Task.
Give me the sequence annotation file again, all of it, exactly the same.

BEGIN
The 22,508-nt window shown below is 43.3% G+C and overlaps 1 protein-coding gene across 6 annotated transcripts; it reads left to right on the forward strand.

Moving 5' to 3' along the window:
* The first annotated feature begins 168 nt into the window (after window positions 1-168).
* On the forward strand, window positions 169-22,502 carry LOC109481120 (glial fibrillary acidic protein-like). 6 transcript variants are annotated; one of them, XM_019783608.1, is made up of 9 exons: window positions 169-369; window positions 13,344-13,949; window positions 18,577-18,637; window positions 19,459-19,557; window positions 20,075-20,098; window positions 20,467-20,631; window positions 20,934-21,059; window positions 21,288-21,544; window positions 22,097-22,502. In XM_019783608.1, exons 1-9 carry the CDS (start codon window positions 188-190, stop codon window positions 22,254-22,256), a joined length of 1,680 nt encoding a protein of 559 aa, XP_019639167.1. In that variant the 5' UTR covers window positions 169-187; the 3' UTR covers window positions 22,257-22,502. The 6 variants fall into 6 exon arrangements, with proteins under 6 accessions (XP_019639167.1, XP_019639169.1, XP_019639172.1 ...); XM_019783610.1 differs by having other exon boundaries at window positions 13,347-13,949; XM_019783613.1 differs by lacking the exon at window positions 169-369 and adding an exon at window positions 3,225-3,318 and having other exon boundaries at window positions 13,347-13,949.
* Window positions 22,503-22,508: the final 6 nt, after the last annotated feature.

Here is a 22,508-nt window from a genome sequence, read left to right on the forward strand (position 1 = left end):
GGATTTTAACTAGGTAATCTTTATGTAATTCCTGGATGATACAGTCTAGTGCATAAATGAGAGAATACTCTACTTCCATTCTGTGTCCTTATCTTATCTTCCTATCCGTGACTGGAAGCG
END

The 22,508-nt window shown below is 43.3% G+C and overlaps 1 protein-coding gene across 6 annotated transcripts; it reads left to right on the forward strand.

Moving 5' to 3' along the window:
* The first annotated feature begins 168 nt into the window (after window positions 1-168).
* On the forward strand, window positions 169-22,502 carry LOC109481120 (glial fibrillary acidic protein-like). 6 transcript variants are annotated; one of them, XM_019783608.1, is made up of 9 exons: window positions 169-369; window positions 13,344-13,949; window positions 18,577-18,637; window positions 19,459-19,557; window positions 20,075-20,098; window positions 20,467-20,631; window positions 20,934-21,059; window positions 21,288-21,544; window positions 22,097-22,502. In XM_019783608.1, exons 1-9 carry the CDS (start codon window positions 188-190, stop codon window positions 22,254-22,256), a joined length of 1,680 nt encoding a protein of 559 aa, XP_019639167.1. In that variant the 5' UTR covers window positions 169-187; the 3' UTR covers window positions 22,257-22,502. The 6 variants fall into 6 exon arrangements, with proteins under 6 accessions (XP_019639167.1, XP_019639169.1, XP_019639172.1 ...); XM_019783610.1 differs by having other exon boundaries at window positions 13,347-13,949; XM_019783613.1 differs by lacking the exon at window positions 169-369 and adding an exon at window positions 3,225-3,318 and having other exon boundaries at window positions 13,347-13,949.
* Window positions 22,503-22,508: the final 6 nt, after the last annotated feature.

Here is a 22,508-nt window from a genome sequence, read left to right on the forward strand (position 1 = left end):
GGATTTTAACTAGGTAATCTTTATGTAATTCCTGGATGATACAGTCTAGTGCATAAATGAGAGAATACTCTACTTCCATTCTGTGTCCTTATCTTATCTTCCTATCCGTGACTGGAAGCG